So, don’t just dehydrate apples. Dehydrate the peels, too! Powdered apple peels don’t have a strong flavor, but they are very sweet, primarily if you use sweeter apples like red delicious, fuji, pink lady, or honeycrisp.

After dehydrating and crushing them up, use them as a sweetener for breakfasts, cakes, and other meals.

47. Zucchini

Like radishes, zucchini and other squash make fantastic, healthy veggie chips. Their consistency makes them super crunchy and crispy if you slice them thinly.

To make them yourself, just cut up some zucchini, season or oil them if you want, then stick the slices in your dehydrator. Enjoy them as-is, or combine them with other veggies like dehydrated carrots, radishes, potato skins, and kale for a homemade veggie chip blend. It’s hard to get bored of that!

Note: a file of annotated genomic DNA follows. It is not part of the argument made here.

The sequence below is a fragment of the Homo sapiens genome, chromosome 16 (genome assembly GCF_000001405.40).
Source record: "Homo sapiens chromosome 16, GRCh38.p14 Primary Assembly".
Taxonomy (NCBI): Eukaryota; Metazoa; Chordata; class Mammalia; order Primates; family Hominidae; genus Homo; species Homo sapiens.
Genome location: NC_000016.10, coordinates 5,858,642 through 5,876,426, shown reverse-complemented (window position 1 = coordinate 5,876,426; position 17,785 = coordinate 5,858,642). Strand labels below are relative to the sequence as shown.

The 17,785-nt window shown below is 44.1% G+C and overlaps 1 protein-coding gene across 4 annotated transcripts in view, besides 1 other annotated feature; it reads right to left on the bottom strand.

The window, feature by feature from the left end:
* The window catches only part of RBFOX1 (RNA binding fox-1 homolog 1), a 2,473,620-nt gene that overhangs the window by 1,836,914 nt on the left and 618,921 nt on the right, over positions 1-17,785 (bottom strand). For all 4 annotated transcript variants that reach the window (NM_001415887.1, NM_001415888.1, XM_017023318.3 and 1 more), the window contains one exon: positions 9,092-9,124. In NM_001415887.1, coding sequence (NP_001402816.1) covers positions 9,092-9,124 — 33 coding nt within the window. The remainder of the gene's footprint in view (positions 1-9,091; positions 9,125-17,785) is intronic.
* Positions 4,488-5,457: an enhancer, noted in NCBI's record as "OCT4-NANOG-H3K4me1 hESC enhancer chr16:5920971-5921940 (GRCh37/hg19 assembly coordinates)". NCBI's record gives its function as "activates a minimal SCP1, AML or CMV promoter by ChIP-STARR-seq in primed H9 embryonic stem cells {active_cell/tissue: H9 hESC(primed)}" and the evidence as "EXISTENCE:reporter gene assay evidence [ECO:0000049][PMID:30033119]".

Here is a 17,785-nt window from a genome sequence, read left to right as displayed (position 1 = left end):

48. Potatoes

fresh potatoes
Dehydrating your potatoes is a fantastic way to make them last longer, but it’s also a great way to make cooking them up quicker and easier on a busy night.

If you want your potatoes to last longer, you can shred and dehydrate them for your own instant potatoes. Whenever you want some hash browns or mashed potatoes, cook them in oil or mix them with boiling water, and voila! It’s so simple and a real money-saver, too.

49. Sweet Potatoes

You can make instant potatoes and chips with your sweet potatoes, which pairs well with almost everything else on this list.

The last, but certainly not the least, weird thing to dehydrate is sweet potatoes. Like with standard potatoes, you can shred them up and use them as instant mashed potatoes, but you can also slice them thinly and coat them in oil before dehydrating them to make some fantastic chips!

A Note on Dehydrators

If you want to take advantage of all these weird things to dehydrate, you’ll need a reliable dehydrator to get the job done.